2017 SUV Review: 2017 Kia Sorento V6 SX-L AWD By Steve Purdy
2017 KIA SORENTO SLX AWD
Review by Steve Purdy
The Auto Channel
I had a big road-trip job to do in our flavor–of-the-week Kia Sorento CUV – laying out a 90-mile rally route for a group of vintage car lovers attempting to get from Ann Arbor, west of Detroit, to a car museum northeast of Detroit without getting caught up in urban traffic and, hopefully, involving some scenic roads. The Sorento proved to be a fine steed for this project since it involved a lot of long hours of seat time while exploring unfamiliar roads. Typical automotive map and navigation systems are not particularly good at this kind of project, but fortunately I had an unusually good hard-copy map of southeast Michigan to guide me. Extended time in the Sorento’s driver’s seat proved nice and comfortable.
Sorento is Kia’s mid-size, two- or three-row, 5- or 7-passenger crossover with front- or all-wheel drive. It competes well with a variety of fine competitors from other mainstream manufacturers. Our tester is the loaded 7-passenger version. Other three-row competitors include GM’s Buick Enclave and Chevy Traverse, Nissan Pathfinder, Dodge Durango, Toyota Highlander, Ford Flex and Hyundai Santa Fe among others. As crossovers become more popular in the marketplace the large ones help fuel that surge.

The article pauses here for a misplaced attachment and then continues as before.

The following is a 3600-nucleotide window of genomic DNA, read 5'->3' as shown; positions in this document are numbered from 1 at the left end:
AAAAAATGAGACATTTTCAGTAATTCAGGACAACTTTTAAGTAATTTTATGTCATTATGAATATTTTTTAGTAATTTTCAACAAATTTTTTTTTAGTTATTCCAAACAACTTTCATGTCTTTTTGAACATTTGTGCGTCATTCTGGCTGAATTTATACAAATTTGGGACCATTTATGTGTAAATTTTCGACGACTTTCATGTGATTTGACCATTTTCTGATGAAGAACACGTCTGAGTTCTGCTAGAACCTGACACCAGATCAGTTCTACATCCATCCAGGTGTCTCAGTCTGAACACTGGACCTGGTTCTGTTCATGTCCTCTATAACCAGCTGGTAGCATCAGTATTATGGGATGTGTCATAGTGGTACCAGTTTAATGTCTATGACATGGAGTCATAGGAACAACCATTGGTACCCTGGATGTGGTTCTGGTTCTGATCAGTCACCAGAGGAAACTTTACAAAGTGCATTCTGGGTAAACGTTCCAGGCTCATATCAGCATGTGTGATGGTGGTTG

Styling and design on the outside will turn few heads but it is reasonably attractive and conservatively modern. Styling trends for many brands have been getting more angular and exaggerated of late but Sorento has not caught up to this trend though some other Kia products have. The large, mostly vertical front fascia has the traditional chipmunk grille, striking quad fog lights on each lower cheek, squinty projector beam headlights and a jutting chin. Its wide stance gives a muscular look while smooth and taut character lines wrap around the side to a nondescript rear view. The big chrome wheels on this one add a touch of boldness.
Sorento’s interior is well designed and nicely appointed as well, but you’ll not mistake it for a luxury vehicle. The information and control pod with large-enough touch screen in the center of the dash works well, though some of the functions stymied me at first. In fact, I never was able to find a way to make the map quit zooming in and out according to vehicle speed. I’m sure there is some reason for that, though I don’t get it. Most systems make it easy to disable that function. Not so much with this one. Simplicity and functionality characterize the layout of the dash with easily managed inputs and easily understood information.
Generous second row seating will accommodate full-size people and the third row is good for kids and dogs. Ingress and egress are good. Second row seatbacks fold 60/40 for added cargo and the third row folds 50/50 with an easy pull on a strap sticking out the back. Cargo capacity is not best-in class and a tad less than average for this size of vehicle. With all seats in position we have a meager 11.3 cubic feet of cargo space; 38.0 cubic feet with the third row seatbacks folded; and a 73.0 cubic feet with both rows folded. Active families with a bunch of kids may find this a bit limiting. For most, though, it is plenty.